According to McKinsey, the global digital health market was valued at around $350bn in 2019, with this expected to grow to $600bn by 2024. And this may be a conservative forecast given the jolt that the pandemic has given in terms of the evolution and adoption of new technologies. The growing acceptance of, and demand for, machine learning (ML) and artificial intelligence (AI) will also push the boundaries of what technology can do for healthcare and wellbeing.
With this in mind, here are 5 key health tech trends you should be ready for in 2021:
One of the biggest impacts of the Covid-19 pandemic has been the accelerated use of telemedicine. This is defined by the U.S. Department of Health and Human Services (HHS) as “electronic information and telecommunications technologies to support long-distance clinical health care,” and in practice involves things like online patient portals (with electronic health records), virtual appointments, and remote patient monitoring. One McKinsey study found that physicians now see up to 175 times more patients using virtual interfaces than they did before the pandemic. In the UK, an estimated 99% of local physicians were offering video consultations last year, up from around 10% pre-pandemic. This shift was primarily aimed at reducing the risks of spreading Covid-19, but it can also save physicians valuable time, enabling them to treat more patients and allocate resources more effectively. It can also be used to connect doctors and specialists to improve collaboration and provide better patient care. You can read more about the rise of telemedicine (and telehealth) here.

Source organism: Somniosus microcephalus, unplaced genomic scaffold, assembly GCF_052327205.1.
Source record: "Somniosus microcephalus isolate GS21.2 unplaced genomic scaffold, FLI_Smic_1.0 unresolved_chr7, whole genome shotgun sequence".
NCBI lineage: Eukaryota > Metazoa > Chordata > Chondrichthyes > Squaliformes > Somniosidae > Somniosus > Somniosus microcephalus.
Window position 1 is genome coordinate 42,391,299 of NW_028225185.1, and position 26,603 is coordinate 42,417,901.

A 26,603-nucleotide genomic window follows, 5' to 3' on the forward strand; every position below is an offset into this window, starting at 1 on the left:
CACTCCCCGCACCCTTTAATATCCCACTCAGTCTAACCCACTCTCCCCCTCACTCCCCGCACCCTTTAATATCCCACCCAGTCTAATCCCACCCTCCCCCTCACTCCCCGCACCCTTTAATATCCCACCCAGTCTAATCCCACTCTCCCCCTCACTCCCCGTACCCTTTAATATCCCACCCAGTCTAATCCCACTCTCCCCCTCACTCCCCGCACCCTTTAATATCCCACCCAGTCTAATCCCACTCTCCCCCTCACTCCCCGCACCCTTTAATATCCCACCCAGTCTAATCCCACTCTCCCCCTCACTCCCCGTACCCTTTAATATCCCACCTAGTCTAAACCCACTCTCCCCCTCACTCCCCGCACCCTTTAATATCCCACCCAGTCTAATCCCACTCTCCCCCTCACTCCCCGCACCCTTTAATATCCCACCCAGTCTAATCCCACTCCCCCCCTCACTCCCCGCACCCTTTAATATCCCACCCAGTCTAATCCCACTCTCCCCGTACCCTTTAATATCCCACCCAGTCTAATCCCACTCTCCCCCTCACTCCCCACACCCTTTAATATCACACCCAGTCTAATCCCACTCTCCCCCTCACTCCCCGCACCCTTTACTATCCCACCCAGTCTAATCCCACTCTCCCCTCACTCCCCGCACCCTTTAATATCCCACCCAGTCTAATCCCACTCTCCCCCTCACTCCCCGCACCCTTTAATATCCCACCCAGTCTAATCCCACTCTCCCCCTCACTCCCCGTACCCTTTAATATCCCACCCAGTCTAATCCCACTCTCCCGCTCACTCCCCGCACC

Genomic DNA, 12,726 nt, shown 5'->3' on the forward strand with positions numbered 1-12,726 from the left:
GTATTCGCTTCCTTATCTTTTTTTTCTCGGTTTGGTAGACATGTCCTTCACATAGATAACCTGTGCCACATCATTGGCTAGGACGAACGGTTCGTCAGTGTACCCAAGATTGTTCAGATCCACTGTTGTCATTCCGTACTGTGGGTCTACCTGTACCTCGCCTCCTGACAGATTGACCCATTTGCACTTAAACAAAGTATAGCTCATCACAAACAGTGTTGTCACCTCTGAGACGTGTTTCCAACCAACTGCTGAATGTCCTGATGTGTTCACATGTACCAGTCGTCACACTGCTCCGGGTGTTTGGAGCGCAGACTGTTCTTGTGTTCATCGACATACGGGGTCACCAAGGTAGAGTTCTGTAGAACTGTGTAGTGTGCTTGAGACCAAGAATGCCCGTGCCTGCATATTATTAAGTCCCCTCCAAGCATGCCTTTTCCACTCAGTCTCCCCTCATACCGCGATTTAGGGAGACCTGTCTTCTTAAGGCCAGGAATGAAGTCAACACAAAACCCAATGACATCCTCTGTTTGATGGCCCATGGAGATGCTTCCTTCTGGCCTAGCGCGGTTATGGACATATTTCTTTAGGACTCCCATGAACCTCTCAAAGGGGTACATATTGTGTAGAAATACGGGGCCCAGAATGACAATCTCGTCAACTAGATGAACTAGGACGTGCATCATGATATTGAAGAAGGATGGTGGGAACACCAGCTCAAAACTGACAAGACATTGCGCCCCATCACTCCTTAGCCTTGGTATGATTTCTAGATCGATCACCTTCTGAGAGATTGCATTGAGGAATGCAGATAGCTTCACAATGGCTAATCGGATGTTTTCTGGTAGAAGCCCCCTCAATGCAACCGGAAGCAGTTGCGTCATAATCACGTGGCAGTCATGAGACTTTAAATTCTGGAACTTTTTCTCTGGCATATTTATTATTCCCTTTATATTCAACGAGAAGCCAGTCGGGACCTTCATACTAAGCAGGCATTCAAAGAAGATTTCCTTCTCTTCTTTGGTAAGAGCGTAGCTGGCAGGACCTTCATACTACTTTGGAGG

- The Next Level of Wearables